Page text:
Having four kids is the definition of multitasking. You know what else is multitasking in its truest sense? Breastfeeding a 2-month-old while wiping a 3-year-old’s poopy little bottom. Yep, at the same time. I’m becoming an […]
Having four kids is the definition of multitasking. You know what else is multitasking in its truest sense? Breastfeeding a 2-month-old while wiping a 3-year-old’s poopy little bottom. Yep, at the same time. I’m becoming an old pro at doing things one-handed these days.
Making a snack
And I’m not talking about opening a granola bar. No, my toddler can be infuriatingly specific when it comes to his snack. A toasted bagel with cream cheese sounds easy enough, but it means dragging out the toaster, pulling apart the bagel and actually applying the cream cheese, all with one hand while cradling the baby in the other. Almond butter on a banana is a little easier, but my go-to is always grapes in a bowl.
Too easy! I get to sit down and everything. Bring on the books, buddy.
If this means parking myself on the bean bag in the playroom, so my son can serve me at his “westowant,” it’s a breeze. Puzzles are OK too. Legos are a nightmare.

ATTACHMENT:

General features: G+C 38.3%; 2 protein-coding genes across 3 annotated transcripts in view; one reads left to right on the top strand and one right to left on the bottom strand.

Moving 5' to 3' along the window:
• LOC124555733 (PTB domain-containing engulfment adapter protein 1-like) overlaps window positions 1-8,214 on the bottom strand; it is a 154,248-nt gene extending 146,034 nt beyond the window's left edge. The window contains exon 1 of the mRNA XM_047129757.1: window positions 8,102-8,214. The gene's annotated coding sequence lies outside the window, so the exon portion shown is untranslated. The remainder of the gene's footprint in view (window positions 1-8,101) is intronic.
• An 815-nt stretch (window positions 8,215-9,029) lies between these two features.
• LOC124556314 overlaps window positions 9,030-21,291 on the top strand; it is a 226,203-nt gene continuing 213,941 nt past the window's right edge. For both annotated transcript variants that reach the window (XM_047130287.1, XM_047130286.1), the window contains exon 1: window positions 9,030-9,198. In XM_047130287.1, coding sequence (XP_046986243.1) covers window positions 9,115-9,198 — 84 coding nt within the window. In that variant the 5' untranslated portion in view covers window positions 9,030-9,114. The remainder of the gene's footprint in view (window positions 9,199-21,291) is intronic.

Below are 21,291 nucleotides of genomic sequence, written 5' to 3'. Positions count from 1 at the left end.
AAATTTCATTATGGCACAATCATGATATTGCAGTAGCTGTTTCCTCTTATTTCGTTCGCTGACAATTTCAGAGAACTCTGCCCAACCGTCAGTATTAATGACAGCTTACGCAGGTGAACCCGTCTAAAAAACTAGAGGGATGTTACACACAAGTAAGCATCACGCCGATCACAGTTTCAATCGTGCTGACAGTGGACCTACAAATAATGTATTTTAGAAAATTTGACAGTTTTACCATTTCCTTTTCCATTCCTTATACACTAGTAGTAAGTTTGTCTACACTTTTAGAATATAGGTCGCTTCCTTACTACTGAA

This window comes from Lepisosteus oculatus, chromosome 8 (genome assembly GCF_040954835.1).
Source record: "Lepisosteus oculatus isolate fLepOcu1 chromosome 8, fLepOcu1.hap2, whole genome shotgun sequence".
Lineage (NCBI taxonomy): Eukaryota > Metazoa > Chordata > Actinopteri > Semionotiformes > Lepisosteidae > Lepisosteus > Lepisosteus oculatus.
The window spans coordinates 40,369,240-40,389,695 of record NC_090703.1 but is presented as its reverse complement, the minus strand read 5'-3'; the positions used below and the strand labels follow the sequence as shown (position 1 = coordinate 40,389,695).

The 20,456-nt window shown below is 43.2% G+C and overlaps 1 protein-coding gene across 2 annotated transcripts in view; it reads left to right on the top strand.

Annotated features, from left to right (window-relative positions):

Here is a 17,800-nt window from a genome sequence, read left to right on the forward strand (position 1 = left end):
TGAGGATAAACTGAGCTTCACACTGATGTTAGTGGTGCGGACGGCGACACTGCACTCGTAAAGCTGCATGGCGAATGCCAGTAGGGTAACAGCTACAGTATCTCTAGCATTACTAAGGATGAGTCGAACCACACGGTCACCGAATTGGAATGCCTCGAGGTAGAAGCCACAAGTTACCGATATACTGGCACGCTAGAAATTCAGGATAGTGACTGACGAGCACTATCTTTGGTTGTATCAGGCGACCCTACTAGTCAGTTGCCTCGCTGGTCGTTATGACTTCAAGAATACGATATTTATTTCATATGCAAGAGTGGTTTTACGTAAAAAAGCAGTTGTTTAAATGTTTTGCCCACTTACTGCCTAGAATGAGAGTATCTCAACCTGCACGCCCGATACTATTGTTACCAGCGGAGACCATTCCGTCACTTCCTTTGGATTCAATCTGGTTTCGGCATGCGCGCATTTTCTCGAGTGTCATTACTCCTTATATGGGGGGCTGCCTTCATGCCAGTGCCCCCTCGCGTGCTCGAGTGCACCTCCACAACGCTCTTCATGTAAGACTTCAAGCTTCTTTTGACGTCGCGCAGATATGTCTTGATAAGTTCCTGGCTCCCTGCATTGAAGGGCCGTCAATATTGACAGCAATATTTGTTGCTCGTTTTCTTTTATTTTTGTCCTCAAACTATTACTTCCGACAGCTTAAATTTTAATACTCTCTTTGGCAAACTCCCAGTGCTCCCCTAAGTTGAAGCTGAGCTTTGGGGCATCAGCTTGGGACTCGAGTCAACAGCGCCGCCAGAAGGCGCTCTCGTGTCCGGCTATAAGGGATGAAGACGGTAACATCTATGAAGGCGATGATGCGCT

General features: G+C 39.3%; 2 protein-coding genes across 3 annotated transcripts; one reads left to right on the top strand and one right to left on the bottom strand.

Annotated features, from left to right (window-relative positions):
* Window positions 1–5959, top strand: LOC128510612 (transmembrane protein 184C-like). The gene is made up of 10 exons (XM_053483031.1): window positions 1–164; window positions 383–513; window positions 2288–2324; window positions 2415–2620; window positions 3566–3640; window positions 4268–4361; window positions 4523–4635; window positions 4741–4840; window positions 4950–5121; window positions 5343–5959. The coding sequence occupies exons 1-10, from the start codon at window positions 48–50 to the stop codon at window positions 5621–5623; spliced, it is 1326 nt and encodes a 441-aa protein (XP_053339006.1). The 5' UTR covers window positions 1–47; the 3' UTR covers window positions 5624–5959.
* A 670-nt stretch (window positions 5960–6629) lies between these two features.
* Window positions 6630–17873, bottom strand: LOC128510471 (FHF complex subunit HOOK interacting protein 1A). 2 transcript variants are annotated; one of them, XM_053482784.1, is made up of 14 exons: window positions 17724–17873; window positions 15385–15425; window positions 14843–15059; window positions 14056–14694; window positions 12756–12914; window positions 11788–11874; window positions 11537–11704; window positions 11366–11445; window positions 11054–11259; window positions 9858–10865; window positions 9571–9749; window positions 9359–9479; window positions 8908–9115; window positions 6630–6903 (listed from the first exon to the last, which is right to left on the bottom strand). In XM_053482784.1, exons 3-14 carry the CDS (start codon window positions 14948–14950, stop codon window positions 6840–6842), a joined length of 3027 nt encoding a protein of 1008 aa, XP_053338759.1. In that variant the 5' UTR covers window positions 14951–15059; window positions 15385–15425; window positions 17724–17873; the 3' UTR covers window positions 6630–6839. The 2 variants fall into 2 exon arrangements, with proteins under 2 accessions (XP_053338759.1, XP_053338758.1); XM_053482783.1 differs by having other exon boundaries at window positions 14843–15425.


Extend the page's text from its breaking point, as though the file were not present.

I work on the computer, and it’s maddening to type with one hand. Still, slow but doable when deadlines are looming.
Trying to fold laundry while nursing is an exercise in frustration, but if I get stuff folded while she’s sleeping, it’s easy enough to put everything away while she eats. Wiping down crumbs is simple, too, as long as I can sweep everything into the sink.
This list goes on and on, and while it’s nice to get several things done at once, it robs us both of the pleasure that’s an inherent part of nursing a baby—me, baby, a quiet moment for just the two of us. So when my husband is around, or pretty much any able-bodied adult, I take full advantage. “Daddy’s home,” I say. “Go ask daddy.” And then I turn my attention—all of it—to my littlest girl.